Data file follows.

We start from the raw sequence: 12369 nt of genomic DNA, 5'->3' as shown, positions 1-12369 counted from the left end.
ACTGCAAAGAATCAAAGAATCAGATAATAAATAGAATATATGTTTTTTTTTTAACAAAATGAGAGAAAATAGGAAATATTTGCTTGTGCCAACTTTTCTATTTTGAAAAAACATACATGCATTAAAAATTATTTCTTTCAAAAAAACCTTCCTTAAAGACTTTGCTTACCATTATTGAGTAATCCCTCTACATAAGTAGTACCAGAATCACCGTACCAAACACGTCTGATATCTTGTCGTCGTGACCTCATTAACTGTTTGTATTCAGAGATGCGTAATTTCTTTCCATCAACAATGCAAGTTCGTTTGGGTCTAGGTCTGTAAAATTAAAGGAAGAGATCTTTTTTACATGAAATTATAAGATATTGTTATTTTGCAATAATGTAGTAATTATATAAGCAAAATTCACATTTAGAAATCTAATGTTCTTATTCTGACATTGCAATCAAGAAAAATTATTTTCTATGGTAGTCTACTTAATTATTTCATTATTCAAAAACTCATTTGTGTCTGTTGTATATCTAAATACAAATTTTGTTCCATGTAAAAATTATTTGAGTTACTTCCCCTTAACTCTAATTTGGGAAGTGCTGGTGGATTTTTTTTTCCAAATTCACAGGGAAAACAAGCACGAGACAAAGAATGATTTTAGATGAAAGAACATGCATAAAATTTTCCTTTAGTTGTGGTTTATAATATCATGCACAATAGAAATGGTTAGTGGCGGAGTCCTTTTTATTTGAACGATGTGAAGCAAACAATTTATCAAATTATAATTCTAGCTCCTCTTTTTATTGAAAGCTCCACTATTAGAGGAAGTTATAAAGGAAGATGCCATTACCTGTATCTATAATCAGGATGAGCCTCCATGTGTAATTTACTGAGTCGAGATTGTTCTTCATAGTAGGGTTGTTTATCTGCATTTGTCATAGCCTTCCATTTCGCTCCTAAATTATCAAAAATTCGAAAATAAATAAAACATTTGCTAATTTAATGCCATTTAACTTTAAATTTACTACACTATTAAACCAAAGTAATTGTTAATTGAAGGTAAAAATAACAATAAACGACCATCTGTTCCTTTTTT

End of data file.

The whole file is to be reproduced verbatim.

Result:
We start from the raw sequence: 12369 nt of genomic DNA, 5'->3' as shown, positions 1-12369 counted from the left end.
ACTGCAAAGAATCAAAGAATCAGATAATAAATAGAATATATGTTTTTTTTTTAACAAAATGAGAGAAAATAGGAAATATTTGCTTGTGCCAACTTTTCTATTTTGAAAAAACATACATGCATTAAAAATTATTTCTTTCAAAAAAACCTTCCTTAAAGACTTTGCTTACCATTATTGAGTAATCCCTCTACATAAGTAGTACCAGAATCACCGTACCAAACACGTCTGATATCTTGTCGTCGTGACCTCATTAACTGTTTGTATTCAGAGATGCGTAATTTCTTTCCATCAACAATGCAAGTTCGTTTGGGTCTAGGTCTGTAAAATTAAAGGAAGAGATCTTTTTTACATGAAATTATAAGATATTGTTATTTTGCAATAATGTAGTAATTATATAAGCAAAATTCACATTTAGAAATCTAATGTTCTTATTCTGACATTGCAATCAAGAAAAATTATTTTCTATGGTAGTCTACTTAATTATTTCATTATTCAAAAACTCATTTGTGTCTGTTGTATATCTAAATACAAATTTTGTTCCATGTAAAAATTATTTGAGTTACTTCCCCTTAACTCTAATTTGGGAAGTGCTGGTGGATTTTTTTTTCCAAATTCACAGGGAAAACAAGCACGAGACAAAGAATGATTTTAGATGAAAGAACATGCATAAAATTTTCCTTTAGTTGTGGTTTATAATATCATGCACAATAGAAATGGTTAGTGGCGGAGTCCTTTTTATTTGAACGATGTGAAGCAAACAATTTATCAAATTATAATTCTAGCTCCTCTTTTTATTGAAAGCTCCACTATTAGAGGAAGTTATAAAGGAAGATGCCATTACCTGTATCTATAATCAGGATGAGCCTCCATGTGTAATTTACTGAGTCGAGATTGTTCTTCATAGTAGGGTTGTTTATCTGCATTTGTCATAGCCTTCCATTTCGCTCCTAAATTATCAAAAATTCGAAAATAAATAAAACATTTGCTAATTTAATGCCATTTAACTTTAAATTTACTACACTATTAAACCAAAGTAATTGTTAATTGAAGGTAAAAATAACAATAAACGACCATCTGTTCCTTTTTT